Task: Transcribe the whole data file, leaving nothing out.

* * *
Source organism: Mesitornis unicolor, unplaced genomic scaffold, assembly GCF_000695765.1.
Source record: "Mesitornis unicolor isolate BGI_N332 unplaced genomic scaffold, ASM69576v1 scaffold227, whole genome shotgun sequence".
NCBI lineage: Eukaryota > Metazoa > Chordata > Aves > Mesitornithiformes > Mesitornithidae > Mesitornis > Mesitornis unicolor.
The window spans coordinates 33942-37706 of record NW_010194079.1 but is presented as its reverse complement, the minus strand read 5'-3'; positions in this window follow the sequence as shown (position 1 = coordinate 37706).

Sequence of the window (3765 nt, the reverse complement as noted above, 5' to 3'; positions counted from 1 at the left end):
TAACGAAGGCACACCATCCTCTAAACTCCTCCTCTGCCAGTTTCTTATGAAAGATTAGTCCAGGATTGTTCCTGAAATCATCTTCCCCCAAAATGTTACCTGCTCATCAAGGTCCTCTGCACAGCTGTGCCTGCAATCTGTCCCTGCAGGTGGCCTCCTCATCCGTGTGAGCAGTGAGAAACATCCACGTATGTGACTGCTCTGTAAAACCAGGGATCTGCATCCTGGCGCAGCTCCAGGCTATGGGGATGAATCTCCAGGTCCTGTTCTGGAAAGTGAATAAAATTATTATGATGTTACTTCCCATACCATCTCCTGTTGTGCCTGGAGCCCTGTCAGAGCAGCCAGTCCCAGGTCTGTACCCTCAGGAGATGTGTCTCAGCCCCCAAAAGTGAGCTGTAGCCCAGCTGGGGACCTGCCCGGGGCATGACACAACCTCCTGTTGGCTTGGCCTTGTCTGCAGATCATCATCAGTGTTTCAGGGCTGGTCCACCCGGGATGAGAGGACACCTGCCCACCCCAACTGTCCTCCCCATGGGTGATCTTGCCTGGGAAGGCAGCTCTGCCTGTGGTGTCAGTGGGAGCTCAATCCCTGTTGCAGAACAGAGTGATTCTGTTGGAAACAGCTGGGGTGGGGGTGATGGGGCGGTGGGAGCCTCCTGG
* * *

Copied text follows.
Source organism: Mesitornis unicolor, unplaced genomic scaffold, assembly GCF_000695765.1.
Source record: "Mesitornis unicolor isolate BGI_N332 unplaced genomic scaffold, ASM69576v1 scaffold227, whole genome shotgun sequence".
NCBI lineage: Eukaryota > Metazoa > Chordata > Aves > Mesitornithiformes > Mesitornithidae > Mesitornis > Mesitornis unicolor.
The window spans coordinates 33942-37706 of record NW_010194079.1 but is presented as its reverse complement, the minus strand read 5'-3'; positions in this window follow the sequence as shown (position 1 = coordinate 37706).

Sequence of the window (3765 nt, the reverse complement as noted above, 5' to 3'; positions counted from 1 at the left end):
TAACGAAGGCACACCATCCTCTAAACTCCTCCTCTGCCAGTTTCTTATGAAAGATTAGTCCAGGATTGTTCCTGAAATCATCTTCCCCCAAAATGTTACCTGCTCATCAAGGTCCTCTGCACAGCTGTGCCTGCAATCTGTCCCTGCAGGTGGCCTCCTCATCCGTGTGAGCAGTGAGAAACATCCACGTATGTGACTGCTCTGTAAAACCAGGGATCTGCATCCTGGCGCAGCTCCAGGCTATGGGGATGAATCTCCAGGTCCTGTTCTGGAAAGTGAATAAAATTATTATGATGTTACTTCCCATACCATCTCCTGTTGTGCCTGGAGCCCTGTCAGAGCAGCCAGTCCCAGGTCTGTACCCTCAGGAGATGTGTCTCAGCCCCCAAAAGTGAGCTGTAGCCCAGCTGGGGACCTGCCCGGGGCATGACACAACCTCCTGTTGGCTTGGCCTTGTCTGCAGATCATCATCAGTGTTTCAGGGCTGGTCCACCCGGGATGAGAGGACACCTGCCCACCCCAACTGTCCTCCCCATGGGTGATCTTGCCTGGGAAGGCAGCTCTGCCTGTGGTGTCAGTGGGAGCTCAATCCCTGTTGCAGAACAGAGTGATTCTGTTGGAAACAGCTGGGGTGGGGGTGATGGGGCGGTGGGAGCCTCCTGG